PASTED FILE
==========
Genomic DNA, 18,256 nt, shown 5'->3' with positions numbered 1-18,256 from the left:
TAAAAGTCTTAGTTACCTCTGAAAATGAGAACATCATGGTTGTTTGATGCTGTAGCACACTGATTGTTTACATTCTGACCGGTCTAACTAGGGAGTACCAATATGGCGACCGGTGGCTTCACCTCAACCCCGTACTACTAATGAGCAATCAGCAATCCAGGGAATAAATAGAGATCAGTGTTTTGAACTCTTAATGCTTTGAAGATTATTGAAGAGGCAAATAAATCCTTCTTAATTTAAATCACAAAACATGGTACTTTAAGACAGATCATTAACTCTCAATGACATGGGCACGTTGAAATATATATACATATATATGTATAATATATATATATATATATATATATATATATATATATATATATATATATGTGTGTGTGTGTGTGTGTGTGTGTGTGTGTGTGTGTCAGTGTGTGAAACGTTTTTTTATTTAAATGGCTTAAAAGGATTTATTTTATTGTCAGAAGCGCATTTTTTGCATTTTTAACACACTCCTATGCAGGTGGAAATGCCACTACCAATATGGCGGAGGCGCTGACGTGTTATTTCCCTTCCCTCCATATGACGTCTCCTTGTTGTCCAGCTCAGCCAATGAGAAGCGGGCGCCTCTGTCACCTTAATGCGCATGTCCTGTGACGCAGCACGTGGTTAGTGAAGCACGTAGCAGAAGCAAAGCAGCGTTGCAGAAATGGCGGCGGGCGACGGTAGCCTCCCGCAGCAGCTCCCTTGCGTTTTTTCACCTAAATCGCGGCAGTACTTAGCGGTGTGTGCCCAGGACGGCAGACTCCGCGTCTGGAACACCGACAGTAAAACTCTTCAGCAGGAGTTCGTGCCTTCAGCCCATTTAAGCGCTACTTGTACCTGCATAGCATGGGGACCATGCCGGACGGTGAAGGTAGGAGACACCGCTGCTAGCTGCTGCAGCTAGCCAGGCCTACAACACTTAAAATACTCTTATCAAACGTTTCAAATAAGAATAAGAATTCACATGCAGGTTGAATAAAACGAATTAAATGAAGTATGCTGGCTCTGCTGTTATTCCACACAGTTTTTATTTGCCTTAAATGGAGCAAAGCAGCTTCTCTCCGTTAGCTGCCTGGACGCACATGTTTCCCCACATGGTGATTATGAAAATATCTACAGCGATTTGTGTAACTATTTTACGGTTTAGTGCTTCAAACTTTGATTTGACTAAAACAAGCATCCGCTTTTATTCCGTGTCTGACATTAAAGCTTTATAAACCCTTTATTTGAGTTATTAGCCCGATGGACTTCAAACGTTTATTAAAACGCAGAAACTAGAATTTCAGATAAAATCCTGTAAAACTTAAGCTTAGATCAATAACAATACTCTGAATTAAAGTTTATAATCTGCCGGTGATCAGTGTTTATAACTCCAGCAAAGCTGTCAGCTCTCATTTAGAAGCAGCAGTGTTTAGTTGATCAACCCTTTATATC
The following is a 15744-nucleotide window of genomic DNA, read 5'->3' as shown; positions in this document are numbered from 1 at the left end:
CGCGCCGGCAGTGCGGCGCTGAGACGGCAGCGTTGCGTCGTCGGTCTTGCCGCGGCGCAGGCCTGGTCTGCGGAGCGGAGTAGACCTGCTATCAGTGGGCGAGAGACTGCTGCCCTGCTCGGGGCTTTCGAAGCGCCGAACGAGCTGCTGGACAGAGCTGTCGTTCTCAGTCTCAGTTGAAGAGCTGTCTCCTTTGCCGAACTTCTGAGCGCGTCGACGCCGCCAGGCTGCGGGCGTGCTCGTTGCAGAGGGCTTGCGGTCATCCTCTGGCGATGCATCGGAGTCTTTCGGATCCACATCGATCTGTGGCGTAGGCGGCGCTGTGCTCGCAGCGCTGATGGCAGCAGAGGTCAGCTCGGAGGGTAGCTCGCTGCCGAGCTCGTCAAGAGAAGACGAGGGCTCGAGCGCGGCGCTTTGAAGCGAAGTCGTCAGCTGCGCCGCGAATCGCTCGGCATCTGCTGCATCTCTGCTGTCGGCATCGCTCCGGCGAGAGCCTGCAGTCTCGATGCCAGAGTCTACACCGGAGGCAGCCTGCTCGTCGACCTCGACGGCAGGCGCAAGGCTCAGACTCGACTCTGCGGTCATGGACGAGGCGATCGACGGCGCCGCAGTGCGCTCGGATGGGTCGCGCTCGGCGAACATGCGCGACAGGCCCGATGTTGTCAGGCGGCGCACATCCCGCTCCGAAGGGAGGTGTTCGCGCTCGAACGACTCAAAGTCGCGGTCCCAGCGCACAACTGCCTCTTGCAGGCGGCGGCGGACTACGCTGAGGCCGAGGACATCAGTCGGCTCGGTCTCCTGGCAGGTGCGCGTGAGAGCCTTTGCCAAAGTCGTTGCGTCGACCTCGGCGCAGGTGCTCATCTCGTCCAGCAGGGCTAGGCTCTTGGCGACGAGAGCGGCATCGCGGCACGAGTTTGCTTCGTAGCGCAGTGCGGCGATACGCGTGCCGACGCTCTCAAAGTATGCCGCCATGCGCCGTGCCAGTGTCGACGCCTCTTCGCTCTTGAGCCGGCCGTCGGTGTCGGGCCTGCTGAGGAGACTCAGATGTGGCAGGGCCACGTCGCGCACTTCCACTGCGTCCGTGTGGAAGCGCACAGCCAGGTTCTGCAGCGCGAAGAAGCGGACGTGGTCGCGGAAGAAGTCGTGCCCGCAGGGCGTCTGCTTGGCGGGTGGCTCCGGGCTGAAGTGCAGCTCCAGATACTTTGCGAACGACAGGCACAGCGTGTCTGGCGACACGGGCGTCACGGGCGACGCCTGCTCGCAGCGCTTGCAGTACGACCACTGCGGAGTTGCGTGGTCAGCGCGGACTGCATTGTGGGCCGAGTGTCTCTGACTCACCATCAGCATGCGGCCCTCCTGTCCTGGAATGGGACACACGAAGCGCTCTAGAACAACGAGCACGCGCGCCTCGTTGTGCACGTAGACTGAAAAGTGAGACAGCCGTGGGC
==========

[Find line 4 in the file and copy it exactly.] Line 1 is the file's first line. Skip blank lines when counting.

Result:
CGCGCCGGCAGTGCGGCGCTGAGACGGCAGCGTTGCGTCGTCGGTCTTGCCGCGGCGCAGGCCTGGTCTGCGGAGCGGAGTAGACCTGCTATCAGTGGGCGAGAGACTGCTGCCCTGCTCGGGGCTTTCGAAGCGCCGAACGAGCTGCTGGACAGAGCTGTCGTTCTCAGTCTCAGTTGAAGAGCTGTCTCCTTTGCCGAACTTCTGAGCGCGTCGACGCCGCCAGGCTGCGGGCGTGCTCGTTGCAGAGGGCTTGCGGTCATCCTCTGGCGATGCATCGGAGTCTTTCGGATCCACATCGATCTGTGGCGTAGGCGGCGCTGTGCTCGCAGCGCTGATGGCAGCAGAGGTCAGCTCGGAGGGTAGCTCGCTGCCGAGCTCGTCAAGAGAAGACGAGGGCTCGAGCGCGGCGCTTTGAAGCGAAGTCGTCAGCTGCGCCGCGAATCGCTCGGCATCTGCTGCATCTCTGCTGTCGGCATCGCTCCGGCGAGAGCCTGCAGTCTCGATGCCAGAGTCTACACCGGAGGCAGCCTGCTCGTCGACCTCGACGGCAGGCGCAAGGCTCAGACTCGACTCTGCGGTCATGGACGAGGCGATCGACGGCGCCGCAGTGCGCTCGGATGGGTCGCGCTCGGCGAACATGCGCGACAGGCCCGATGTTGTCAGGCGGCGCACATCCCGCTCCGAAGGGAGGTGTTCGCGCTCGAACGACTCAAAGTCGCGGTCCCAGCGCACAACTGCCTCTTGCAGGCGGCGGCGGACTACGCTGAGGCCGAGGACATCAGTCGGCTCGGTCTCCTGGCAGGTGCGCGTGAGAGCCTTTGCCAAAGTCGTTGCGTCGACCTCGGCGCAGGTGCTCATCTCGTCCAGCAGGGCTAGGCTCTTGGCGACGAGAGCGGCATCGCGGCACGAGTTTGCTTCGTAGCGCAGTGCGGCGATACGCGTGCCGACGCTCTCAAAGTATGCCGCCATGCGCCGTGCCAGTGTCGACGCCTCTTCGCTCTTGAGCCGGCCGTCGGTGTCGGGCCTGCTGAGGAGACTCAGATGTGGCAGGGCCACGTCGCGCACTTCCACTGCGTCCGTGTGGAAGCGCACAGCCAGGTTCTGCAGCGCGAAGAAGCGGACGTGGTCGCGGAAGAAGTCGTGCCCGCAGGGCGTCTGCTTGGCGGGTGGCTCCGGGCTGAAGTGCAGCTCCAGATACTTTGCGAACGACAGGCACAGCGTGTCTGGCGACACGGGCGTCACGGGCGACGCCTGCTCGCAGCGCTTGCAGTACGACCACTGCGGAGTTGCGTGGTCAGCGCGGACTGCATTGTGGGCCGAGTGTCTCTGACTCACCATCAGCATGCGGCCCTCCTGTCCTGGAATGGGACACACGAAGCGCTCTAGAACAACGAGCACGCGCGCCTCGTTGTGCACGTAGACTGAAAAGTGAGACAGCCGTGGGC